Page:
What Are the “Fairy Chimneys” of Turkey?

Fairy chimneys aren’t chimneys, nor do they have anything to do with fairies. Yet although scientists can offer a perfectly logical explanation for their formation, there’s something magical about these curious landforms in Cappadocia, Turkey. Similar in shape to the hoodoos of Utah and other formations in New Zealand, France, Canada, Taiwan, and Italy, the fairy chimneys are particularly unique since they were once transformed into living quarters. Here’s everything you need to know about these unusual landforms.

What Are They?

Fairy chimneys view near Cavusin Town in Cappadocia.
Credit: Nejdet Duzen/ Shutterstock

Cappadocia, a dry, moonscaped region located in central Turkey features the hoodoos known as fairy chimneys; they were formed millions of years ago, when ancient volcanoes spewed ash across a vast plain. Two volcanoes in particular, Erciyes and Hasan, played a crucial role in creating the landscape seen today. Over time, the ash solidified to rock — compacting under pressure through a process known as lithification to form tuff. The eruptions continued and a layer of basalt covered the tuff. Although both basalt and tuff are volcanic rock, basalt is much tougher than tuff (say that three times!), so this top layer protected the tuff from erosion.

Over time, erosion and weathering worked in tandem to alter the landscape. In Cappadocia, tiny cracks in the basalt allowed water to find its way into the subterranean tuff and wear it away. This led to the creation of the spindly rock formations, which were sculpted not only from water, but also wind. The fairy chimneys’ existence hangs by a thread. Without the layer of basalt, they wouldn’t exist.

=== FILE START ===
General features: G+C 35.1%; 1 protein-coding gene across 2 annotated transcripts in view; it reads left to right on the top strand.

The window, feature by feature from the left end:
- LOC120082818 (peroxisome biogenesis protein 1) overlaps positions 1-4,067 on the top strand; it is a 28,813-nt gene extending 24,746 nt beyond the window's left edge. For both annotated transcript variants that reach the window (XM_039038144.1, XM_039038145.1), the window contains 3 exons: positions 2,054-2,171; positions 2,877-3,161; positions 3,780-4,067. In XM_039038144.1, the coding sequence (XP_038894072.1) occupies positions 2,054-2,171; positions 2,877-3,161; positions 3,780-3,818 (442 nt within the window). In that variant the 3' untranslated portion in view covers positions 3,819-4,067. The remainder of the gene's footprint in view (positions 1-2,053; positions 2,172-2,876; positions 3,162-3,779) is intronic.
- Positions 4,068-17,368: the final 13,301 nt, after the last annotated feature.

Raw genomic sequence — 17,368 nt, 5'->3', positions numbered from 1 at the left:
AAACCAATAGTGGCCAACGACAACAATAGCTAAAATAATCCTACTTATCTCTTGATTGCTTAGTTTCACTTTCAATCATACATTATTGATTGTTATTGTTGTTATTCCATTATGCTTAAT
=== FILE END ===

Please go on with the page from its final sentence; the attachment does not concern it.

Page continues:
The Meaning Behind Their Magical Name

Colorful hot air balloons flying over the valley at Cappadocia, Anatolia, Turkey.
Credit: Olena Tur/ Shutterstock

According to locals, the term “fairy chimneys” originated from several legends passed down through generations. The most common legend suggests that the hoodoos are literally the chimneys of fairy houses underground. In another more elaborate tale, an exhausted peasant found he couldn’t muster the strength to bring in his harvest. As he sat propped against one of the rocks, he watched as fairies brought in the crop for him only to disappear when their work was done.

A third legend relates more specifically to the name of three fairy chimneys near Urgüp — collectively known as the Three Graces. A king raising his only daughter was alarmed when she fell in love with a shepherd. The princess eloped to marry her lover and bore him a child. Seeking reconciliation with her father, the family of three set off for the palace, but the king’s soldiers had orders to kill them. The princess prayed to God to be turned to stone. He obliged, and to this day, they remain as a trio of fairy chimneys.


"The Camel at the Devrent Valley" in Cappadocia, Turkey.
Credit: gumbao/ Shutterstock

The appearances of the fairy chimneys varies considerably across a relatively small area near the town of Göreme. Each valley of fairy chimneys differs in shape and even color, and the varying formations are best viewed from a hot air balloon.

In Paşabağ (Monks’ Valley), the fairy chimneys look like oversized mushrooms. Some have twin or even triple caps and one features a chapel dedicated to Saint Simeon, a monk who climbed a pillar near the city of Aleppo in neighboring Syria and stayed there for years.